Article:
The bigger question though, is this: I'd like to finish our unfinished basement and make it a family room with extra bedroom and bathroom. My husband was concerned that if we did the basement without fixing the settled floors/walls issue - and if the house were to continue to settle - that all the basement work could have issues (walls, beams, floors, I don't know...). Do you think his concern is warranted (granted you don't know our house or its actual history, I know)?

Thank you!

Joker Girl - what did you decide to do??

    Bookmark   June 11, 2014 at 9:52PM
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We bought's solid as a rock...and I'm still completely in love with it. The best purchase I've ever made. This ol girl will still be here long after I'm dead and gone. We are having the porch fixed, by a contractor, who is also going to repair a small amount of old termite damage, and fix where the banister is kind of loose from kids sliding on it im sure.
The walls...even most of the interior ones...are solid brick...three layers thick.
It's unbelievable.
Im quite sure I will live here the rest of my life.
And we'll enjoy restoring it one room at a time, though it's quite livable as is. Although the previous owner painted the master bedroom bright dark teal green, and that is actually starting to grow on me, and I'm doing our bedroom and master bath in kind of a wild, bright colored, gypsy-boho- Moroccan kind of theme.

    Bookmark   June 11, 2014 at 11:39PM
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" He says that we should then very slowly - over time - cut down the beams little by little that support the house where the floor is too high (if that makes sense!) in order to level things out."

Not five minutes ago in the Remodeling section I thought I'd heard the dumbest thing I'd ever heard on this forum. I was mistaken. This is the dumbest thing I've ever heard on this forum.

You do not lessen structural members, especially 140-year-old structural members that probably do not meet modern building codes in their existing condition. Low areas are jacked into place and supported, high areas are not chiseled down.

Philosophically, if you don't like some funk in your floor, you're not an old house person. Build new with TGI's made of bushes. They're stronger and stiffer than sawn lumber and on a modern foundation the house will stay level for hundreds of years.

    Bookmark   June 12, 2014 at 12:00AM
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6 plaster cracks!!! SIX!!!! CALL IN THE BATTALIONS.

Just kidding. Unless it is on a nasty hillside known for landslides, some guy's $50k "problem" is the last thing i'd be worrying about.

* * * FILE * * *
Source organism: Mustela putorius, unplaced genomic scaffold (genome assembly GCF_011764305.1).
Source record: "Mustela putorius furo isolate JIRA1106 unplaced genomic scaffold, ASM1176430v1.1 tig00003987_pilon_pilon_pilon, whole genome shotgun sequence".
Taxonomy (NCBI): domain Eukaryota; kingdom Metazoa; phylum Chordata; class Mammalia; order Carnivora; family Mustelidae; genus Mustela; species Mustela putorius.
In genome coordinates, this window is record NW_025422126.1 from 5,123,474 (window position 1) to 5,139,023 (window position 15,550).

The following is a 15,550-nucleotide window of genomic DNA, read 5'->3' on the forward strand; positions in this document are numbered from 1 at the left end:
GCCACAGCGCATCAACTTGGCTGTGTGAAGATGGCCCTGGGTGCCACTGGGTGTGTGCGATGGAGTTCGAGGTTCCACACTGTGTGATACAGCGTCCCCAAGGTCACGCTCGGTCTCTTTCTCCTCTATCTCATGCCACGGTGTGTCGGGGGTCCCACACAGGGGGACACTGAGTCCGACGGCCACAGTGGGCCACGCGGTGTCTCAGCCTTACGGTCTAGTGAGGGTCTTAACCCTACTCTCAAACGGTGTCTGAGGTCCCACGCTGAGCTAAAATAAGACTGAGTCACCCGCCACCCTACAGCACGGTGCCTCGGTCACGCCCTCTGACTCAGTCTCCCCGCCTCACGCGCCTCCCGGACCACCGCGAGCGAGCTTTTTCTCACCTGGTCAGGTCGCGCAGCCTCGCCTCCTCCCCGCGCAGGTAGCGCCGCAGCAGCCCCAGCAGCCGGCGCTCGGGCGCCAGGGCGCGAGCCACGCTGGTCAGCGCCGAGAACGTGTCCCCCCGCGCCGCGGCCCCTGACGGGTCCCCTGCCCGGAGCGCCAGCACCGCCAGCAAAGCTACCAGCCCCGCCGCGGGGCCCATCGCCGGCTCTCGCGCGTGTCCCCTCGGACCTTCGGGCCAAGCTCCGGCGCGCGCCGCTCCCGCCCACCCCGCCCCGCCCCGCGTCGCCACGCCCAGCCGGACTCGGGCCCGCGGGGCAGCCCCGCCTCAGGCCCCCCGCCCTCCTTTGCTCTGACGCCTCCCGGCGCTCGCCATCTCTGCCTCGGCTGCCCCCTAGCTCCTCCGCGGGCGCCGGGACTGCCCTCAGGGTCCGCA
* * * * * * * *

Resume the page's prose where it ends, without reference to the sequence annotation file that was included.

One time I had these guys out to clear the toilet and they told me I needed a $15k sewer line replacement. That was four years ago. What a joke.

    Bookmark   June 20, 2014 at 11:35AM
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I'm not too worried about it anymore. We bought it, and there have been no changes.

I was kind of worried about it because I have a tendency that whatever I do, it almost always screws up in the most magnificent way possible. Common sense told me it was fine, so it's not perfect, well heck, it's biggie. And to be honest a little bit of lean here and there, a crack I can patch, a creaky floorboard or loose railing....I don't care. Peeling wallpaper....I don't care. It's "character".

It kind of sits up on a hill, and we took out some bushes, and now where we did this (not close to the house, but still) is eroded a little because we need to get it rocked and plant grass in the other areas. But my guess is, as long as we keep the gutters clear, and divert water away from the foundation, it's fine. This house is a monster. The brick walls are three layers thick. walls are over a foot thick. How could it even be able to settle anymore? The dirt under it has had three layers of brick forty feet high on top of it for 150 years. And it's only off by 3/4"? That's unbelievable, IMO.

But, you know how these people are, they come look at something, and act horrified, like it's AWFUL and NOT SAFE and OH. MY. GOD. You have to fix this NOW, it's TERRIBLE...and I start thinking....well, maybe it's a big deal...I mean, that guy was measuring my kitchen floor, saying, "Oh, this is NOT's not straight..." and I'm thinking, yes, I know, that's why my freezer door always goes open so far it will hit the cupboard door if it's open and I don't hold it....but, so? My other house was over 100 years newer, and I figured out it wasn't square when I put up wainscoting and crown molding. It didn't bother me.

If it's not so you can just look at it and tell it's" off", or if things don't go sliding across the floor, it's not going to bother me. If there is a little crack I will either ignore it or patch it. In the upstairs bathroom there is more significant cracking and peeling on one wall, and rather than re-sheetrocking it, I'm thinking about taking the plaster down and treating the exposed brick, and just leaving it that way. Exposed brick is lovely.

    Bookmark   June 20, 2014 at 6:23PM